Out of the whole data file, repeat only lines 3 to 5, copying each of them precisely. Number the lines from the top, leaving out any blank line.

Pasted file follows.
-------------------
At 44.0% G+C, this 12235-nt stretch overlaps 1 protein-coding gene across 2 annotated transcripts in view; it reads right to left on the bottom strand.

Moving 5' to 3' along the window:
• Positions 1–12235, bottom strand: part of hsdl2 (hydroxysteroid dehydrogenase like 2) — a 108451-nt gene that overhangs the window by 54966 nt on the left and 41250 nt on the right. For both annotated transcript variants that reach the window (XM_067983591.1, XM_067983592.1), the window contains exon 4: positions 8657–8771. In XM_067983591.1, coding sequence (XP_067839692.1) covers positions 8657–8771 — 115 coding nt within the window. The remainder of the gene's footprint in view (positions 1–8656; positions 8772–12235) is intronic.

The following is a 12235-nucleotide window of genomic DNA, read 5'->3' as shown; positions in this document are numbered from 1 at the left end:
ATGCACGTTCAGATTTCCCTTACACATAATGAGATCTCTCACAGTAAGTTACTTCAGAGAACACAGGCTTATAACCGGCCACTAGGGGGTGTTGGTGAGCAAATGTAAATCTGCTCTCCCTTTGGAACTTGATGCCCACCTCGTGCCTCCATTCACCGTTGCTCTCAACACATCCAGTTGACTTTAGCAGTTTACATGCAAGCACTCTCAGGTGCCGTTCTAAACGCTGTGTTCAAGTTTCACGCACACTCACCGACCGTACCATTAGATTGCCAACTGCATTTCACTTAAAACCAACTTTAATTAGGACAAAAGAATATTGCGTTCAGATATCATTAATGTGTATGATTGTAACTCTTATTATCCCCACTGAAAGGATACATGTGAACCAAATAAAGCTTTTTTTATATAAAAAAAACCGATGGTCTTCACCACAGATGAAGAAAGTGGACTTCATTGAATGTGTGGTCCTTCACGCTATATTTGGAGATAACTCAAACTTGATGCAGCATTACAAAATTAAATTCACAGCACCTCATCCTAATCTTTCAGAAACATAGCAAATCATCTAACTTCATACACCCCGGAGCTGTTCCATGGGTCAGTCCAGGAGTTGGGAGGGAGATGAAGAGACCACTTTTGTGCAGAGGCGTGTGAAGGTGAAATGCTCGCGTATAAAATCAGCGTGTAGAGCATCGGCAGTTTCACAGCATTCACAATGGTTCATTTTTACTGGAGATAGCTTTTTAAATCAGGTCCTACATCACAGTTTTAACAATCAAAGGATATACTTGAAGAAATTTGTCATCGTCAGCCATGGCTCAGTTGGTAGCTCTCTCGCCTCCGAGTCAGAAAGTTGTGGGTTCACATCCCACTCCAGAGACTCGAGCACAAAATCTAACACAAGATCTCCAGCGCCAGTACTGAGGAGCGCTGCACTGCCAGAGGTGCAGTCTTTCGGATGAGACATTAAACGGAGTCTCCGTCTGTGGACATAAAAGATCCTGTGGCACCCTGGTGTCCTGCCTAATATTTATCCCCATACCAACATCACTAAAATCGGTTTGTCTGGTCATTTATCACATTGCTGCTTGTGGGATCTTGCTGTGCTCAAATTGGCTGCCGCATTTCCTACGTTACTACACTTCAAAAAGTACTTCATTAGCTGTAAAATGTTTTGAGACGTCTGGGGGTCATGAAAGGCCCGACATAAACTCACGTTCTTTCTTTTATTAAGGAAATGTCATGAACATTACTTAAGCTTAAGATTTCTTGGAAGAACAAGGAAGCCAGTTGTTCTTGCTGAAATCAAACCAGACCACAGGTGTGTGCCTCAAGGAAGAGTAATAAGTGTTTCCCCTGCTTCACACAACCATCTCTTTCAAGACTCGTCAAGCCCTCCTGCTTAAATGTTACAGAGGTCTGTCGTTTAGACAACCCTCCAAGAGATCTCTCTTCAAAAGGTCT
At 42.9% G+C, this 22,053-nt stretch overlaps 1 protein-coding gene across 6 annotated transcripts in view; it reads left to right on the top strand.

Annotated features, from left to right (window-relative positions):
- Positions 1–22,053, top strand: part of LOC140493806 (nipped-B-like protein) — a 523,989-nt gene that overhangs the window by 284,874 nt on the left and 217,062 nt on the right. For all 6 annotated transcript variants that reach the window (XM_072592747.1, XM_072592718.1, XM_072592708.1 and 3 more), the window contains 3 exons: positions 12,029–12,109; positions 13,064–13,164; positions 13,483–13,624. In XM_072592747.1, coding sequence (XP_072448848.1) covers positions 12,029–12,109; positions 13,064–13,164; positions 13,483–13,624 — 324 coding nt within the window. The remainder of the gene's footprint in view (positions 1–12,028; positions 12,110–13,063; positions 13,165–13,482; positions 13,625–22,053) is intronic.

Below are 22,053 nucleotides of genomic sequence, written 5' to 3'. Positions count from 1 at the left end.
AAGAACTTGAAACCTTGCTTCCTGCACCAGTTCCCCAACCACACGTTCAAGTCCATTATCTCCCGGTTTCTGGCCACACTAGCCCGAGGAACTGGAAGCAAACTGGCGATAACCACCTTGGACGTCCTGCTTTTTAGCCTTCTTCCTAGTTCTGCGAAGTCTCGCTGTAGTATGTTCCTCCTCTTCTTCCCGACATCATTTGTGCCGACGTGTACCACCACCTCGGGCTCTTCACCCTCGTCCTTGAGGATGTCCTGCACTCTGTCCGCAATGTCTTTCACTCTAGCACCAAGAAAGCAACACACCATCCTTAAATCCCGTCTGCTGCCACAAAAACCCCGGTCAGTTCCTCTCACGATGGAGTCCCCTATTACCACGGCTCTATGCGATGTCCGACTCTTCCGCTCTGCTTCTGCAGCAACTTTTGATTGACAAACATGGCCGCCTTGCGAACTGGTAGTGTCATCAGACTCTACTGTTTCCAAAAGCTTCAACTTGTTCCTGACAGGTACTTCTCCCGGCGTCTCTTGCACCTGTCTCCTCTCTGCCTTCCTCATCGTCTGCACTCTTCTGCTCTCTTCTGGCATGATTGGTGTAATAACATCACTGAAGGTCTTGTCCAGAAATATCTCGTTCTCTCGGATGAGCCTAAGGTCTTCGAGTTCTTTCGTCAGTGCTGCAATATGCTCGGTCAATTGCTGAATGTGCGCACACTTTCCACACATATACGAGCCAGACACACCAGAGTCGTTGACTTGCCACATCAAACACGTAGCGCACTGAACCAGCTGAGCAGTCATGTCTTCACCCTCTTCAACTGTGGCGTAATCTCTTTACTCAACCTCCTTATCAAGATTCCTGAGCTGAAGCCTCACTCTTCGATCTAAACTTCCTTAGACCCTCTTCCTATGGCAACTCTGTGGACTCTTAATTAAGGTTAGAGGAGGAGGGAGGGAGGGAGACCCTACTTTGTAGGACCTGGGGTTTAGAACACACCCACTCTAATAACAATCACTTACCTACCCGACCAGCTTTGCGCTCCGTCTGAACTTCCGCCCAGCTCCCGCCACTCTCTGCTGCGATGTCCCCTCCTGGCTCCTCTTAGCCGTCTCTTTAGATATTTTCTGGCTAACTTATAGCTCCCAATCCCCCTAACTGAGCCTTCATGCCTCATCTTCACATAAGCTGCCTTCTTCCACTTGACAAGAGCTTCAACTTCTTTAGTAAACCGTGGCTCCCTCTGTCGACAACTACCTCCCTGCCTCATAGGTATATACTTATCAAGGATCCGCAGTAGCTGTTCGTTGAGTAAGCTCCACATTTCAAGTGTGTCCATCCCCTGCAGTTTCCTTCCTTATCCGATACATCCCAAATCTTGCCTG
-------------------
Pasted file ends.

• Positions 1–12235, bottom strand: part of hsdl2 (hydroxysteroid dehydrogenase like 2) — a 108451-nt gene that overhangs the window by 54966 nt on the left and 41250 nt on the right. For both annotated transcript variants that reach the window (XM_067983591.1, XM_067983592.1), the window contains exon 4: positions 8657–8771. In XM_067983591.1, coding sequence (XP_067839692.1) covers positions 8657–8771 — 115 coding nt within the window. The remainder of the gene's footprint in view (positions 1–8656; positions 8772–12235) is intronic.

The following is a 12235-nucleotide window of genomic DNA, read 5'->3' as shown; positions in this document are numbered from 1 at the left end:
ATGCACGTTCAGATTTCCCTTACACATAATGAGATCTCTCACAGTAAGTTACTTCAGAGAACACAGGCTTATAACCGGCCACTAGGGGGTGTTGGTGAGCAAATGTAAATCTGCTCTCCCTTTGGAACTTGATGCCCACCTCGTGCCTCCATTCACCGTTGCTCTCAACACATCCAGTTGACTTTAGCAGTTTACATGCAAGCACTCTCAGGTGCCGTTCTAAACGCTGTGTTCAAGTTTCACGCACACTCACCGACCGTACCATTAGATTGCCAACTGCATTTCACTTAAAACCAACTTTAATTAGGACAAAAGAATATTGCGTTCAGATATCATTAATGTGTATGATTGTAACTCTTATTATCCCCACTGAAAGGATACATGTGAACCAAATAAAGCTTTTTTTATATAAAAAAAACCGATGGTCTTCACCACAGATGAAGAAAGTGGACTTCATTGAATGTGTGGTCCTTCACGCTATATTTGGAGATAACTCAAACTTGATGCAGCATTACAAAATTAAATTCACAGCACCTCATCCTAATCTTTCAGAAACATAGCAAATCATCTAACTTCATACACCCCGGAGCTGTTCCATGGGTCAGTCCAGGAGTTGGGAGGGAGATGAAGAGACCACTTTTGTGCAGAGGCGTGTGAAGGTGAAATGCTCGCGTATAAAATCAGCGTGTAGAGCATCGGCAGTTTCACAGCATTCACAATGGTTCATTTTTACTGGAGATAGCTTTTTAAATCAGGTCCTACATCACAGTTTTAACAATCAAAGGATATACTTGAAGAAATTTGTCATCGTCAGCCATGGCTCAGTTGGTAGCTCTCTCGCCTCCGAGTCAGAAAGTTGTGGGTTCACATCCCACTCCAGAGACTCGAGCACAAAATCTAACACAAGATCTCCAGCGCCAGTACTGAGGAGCGCTGCACTGCCAGAGGTGCAGTCTTTCGGATGAGACATTAAACGGAGTCTCCGTCTGTGGACATAAAAGATCCTGTGGCACCCTGGTGTCCTGCCTAATATTTATCCCCATACCAACATCACTAAAATCGGTTTGTCTGGTCATTTATCACATTGCTGCTTGTGGGATCTTGCTGTGCTCAAATTGGCTGCCGCATTTCCTACGTTACTACACTTCAAAAAGTACTTCATTAGCTGTAAAATGTTTTGAGACGTCTGGGGGTCATGAAAGGCCCGACATAAACTCACGTTCTTTCTTTTATTAAGGAAATGTCATGAACATTACTTAAGCTTAAGATTTCTTGGAAGAACAAGGAAGCCAGTTGTTCTTGCTGAAATCAAACCAGACCACAGGTGTGTGCCTCAAGGAAGAGTAATAAGTGTTTCCCCTGCTTCACACAACCATCTCTTTCAAGACTCGTCAAGCCCTCCTGCTTAAATGTTACAGAGGTCTGTCGTTTAGACAACCCTCCAAGAGATCTCTCTTCAAAAGGTCT